View Full Version : What Is Your Best Serendipitous Improv Show Experience?

Kit's Alter Ego
January 16, 2004, 11:15 PM
Spring 2001

We had a show scheduled for the opening night of a play in the professional theater around the corner. To make the situation more dismal, it was also Date Night at some local popular establishment.

It was also pouring rain.

We'd spent the last week hanging flyers and chalking advertisements on the sidewalk, but the night before the show, some internet company had paid college students to plaster hundreds of posters for the internet company over the top of any and all message boards. Also, the rain washed away all the chalk, just as it kept people inside away from us.

Our cast was 6 people that night, and we were looking at an audience of three. A troupe rule stated if there were less audience members than performers then the show would be cancelled and turned into a workshop that the audience could either watch or take part in.

Understandably, we six wanted to have a show, not a workshop, so we delayed the show fifteen minutes and ran through the rain to the Student Center. There, we improvised 7 or 8 different ad campaigns and mock dialogues coercing the people in the Student Center into coming to the show. A couple of the dialogues actually involved one person pretending to be a regular citizen being talked into watching improv. One of the other campaigns involved us randomizing four-word phrases and comparing our improv to the resulting concepts.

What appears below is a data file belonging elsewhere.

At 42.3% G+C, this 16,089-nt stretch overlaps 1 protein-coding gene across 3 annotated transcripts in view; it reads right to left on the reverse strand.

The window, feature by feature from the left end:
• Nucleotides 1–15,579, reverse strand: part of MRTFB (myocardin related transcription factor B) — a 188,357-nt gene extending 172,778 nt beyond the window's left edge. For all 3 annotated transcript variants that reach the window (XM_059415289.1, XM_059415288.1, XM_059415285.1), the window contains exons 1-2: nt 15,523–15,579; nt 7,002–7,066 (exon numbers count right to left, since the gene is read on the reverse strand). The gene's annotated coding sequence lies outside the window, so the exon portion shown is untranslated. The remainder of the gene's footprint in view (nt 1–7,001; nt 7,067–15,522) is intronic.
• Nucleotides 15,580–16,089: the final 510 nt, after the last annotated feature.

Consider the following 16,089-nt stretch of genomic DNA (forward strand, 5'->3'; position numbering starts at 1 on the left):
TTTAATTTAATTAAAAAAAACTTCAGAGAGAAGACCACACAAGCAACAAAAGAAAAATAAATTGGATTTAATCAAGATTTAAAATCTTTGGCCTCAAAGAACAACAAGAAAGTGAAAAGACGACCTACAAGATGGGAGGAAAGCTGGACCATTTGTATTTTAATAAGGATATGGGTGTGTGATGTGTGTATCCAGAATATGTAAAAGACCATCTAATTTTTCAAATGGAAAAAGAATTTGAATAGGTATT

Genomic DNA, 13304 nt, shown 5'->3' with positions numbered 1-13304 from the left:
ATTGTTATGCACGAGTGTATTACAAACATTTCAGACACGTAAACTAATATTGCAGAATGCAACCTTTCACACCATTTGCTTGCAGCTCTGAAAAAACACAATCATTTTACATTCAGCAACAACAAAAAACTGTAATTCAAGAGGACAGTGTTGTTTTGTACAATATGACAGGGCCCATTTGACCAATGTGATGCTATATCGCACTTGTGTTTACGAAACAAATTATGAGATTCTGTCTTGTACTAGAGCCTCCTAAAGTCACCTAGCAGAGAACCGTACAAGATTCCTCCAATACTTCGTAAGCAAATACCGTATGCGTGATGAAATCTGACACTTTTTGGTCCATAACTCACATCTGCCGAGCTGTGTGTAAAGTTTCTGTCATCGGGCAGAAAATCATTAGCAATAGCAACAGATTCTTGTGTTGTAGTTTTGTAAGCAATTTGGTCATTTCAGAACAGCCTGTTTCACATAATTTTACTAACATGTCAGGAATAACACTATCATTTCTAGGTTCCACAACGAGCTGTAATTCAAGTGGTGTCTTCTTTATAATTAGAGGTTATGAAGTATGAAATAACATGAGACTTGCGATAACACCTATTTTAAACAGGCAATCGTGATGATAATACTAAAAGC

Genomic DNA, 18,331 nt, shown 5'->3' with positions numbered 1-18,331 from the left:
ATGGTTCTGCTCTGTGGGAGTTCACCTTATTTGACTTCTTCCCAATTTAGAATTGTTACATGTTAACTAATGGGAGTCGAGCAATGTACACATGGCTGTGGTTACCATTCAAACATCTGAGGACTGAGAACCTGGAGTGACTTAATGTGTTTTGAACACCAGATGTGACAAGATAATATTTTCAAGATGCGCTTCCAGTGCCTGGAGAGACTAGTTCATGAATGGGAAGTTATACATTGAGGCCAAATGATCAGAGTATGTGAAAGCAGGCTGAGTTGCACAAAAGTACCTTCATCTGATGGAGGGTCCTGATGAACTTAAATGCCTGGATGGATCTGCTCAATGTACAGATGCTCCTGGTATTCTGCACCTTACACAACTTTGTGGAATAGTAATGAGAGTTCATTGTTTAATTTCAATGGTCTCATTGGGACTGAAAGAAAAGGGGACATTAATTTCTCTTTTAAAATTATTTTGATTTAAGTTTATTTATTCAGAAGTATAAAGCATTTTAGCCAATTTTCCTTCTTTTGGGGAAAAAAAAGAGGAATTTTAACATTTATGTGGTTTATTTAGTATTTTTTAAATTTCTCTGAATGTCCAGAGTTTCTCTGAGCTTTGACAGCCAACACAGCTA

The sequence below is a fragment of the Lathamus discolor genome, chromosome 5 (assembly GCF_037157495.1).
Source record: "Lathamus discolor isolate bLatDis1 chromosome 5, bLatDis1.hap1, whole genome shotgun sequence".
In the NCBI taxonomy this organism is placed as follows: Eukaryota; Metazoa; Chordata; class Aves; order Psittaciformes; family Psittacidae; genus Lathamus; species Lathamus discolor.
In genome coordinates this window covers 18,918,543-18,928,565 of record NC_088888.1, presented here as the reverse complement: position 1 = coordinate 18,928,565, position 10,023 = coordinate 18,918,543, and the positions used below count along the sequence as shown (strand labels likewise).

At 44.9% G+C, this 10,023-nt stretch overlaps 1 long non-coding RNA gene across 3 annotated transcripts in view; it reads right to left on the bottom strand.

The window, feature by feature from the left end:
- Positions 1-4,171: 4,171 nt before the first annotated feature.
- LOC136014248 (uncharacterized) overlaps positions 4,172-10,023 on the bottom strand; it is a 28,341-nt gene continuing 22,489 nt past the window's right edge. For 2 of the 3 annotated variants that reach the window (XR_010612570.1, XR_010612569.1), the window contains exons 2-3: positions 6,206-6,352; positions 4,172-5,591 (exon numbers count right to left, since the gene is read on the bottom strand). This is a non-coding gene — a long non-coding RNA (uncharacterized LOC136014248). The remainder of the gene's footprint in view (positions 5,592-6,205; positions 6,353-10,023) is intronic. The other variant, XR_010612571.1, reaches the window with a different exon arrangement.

Leading a group of ten or so back to the theater, we found three more people had arrived, bring our total to 16 plus some non-performing improvisers.

During that show, I knocked over a source-4 (a theater light) that had been left backstage, and broke the bulb in it. Later, during a scene of Space Jump (or Staircase Freeze, if you prefer), one of my scene partners was a magician and he forced me into a small lidded box that had been set on stage for use as a seat. It was very small, and when he tried to close the lid, as if performing a magic trick on me, the side gave way, and I collapsed backwards, slightly impaling myself on the nails sticking out of the side.

On the technical side, our improv was above average for most of the show, but it royally stunk during a game of Party Quirks, during which the audience actually booed once when one performer gave an overly obvious clue to his identity way too early in the game (Host: "What do you do for a living?" Andrew Lloyd Webber: "I write musicals." Audience: Boo!)

After the show, however, one woman came up to us and said, "I want to thank you for dragging me to this tonight. I'd never been to one of your shows before. I really enjoyed it...Look, I'm with the Freshmen Orientation Committee...how would you like to do a show for all the incoming freshmen this fall?"

So it all came out right in the end.


PS: Oh, and we in the cast went out to eat afterwards and had an awesome time then too.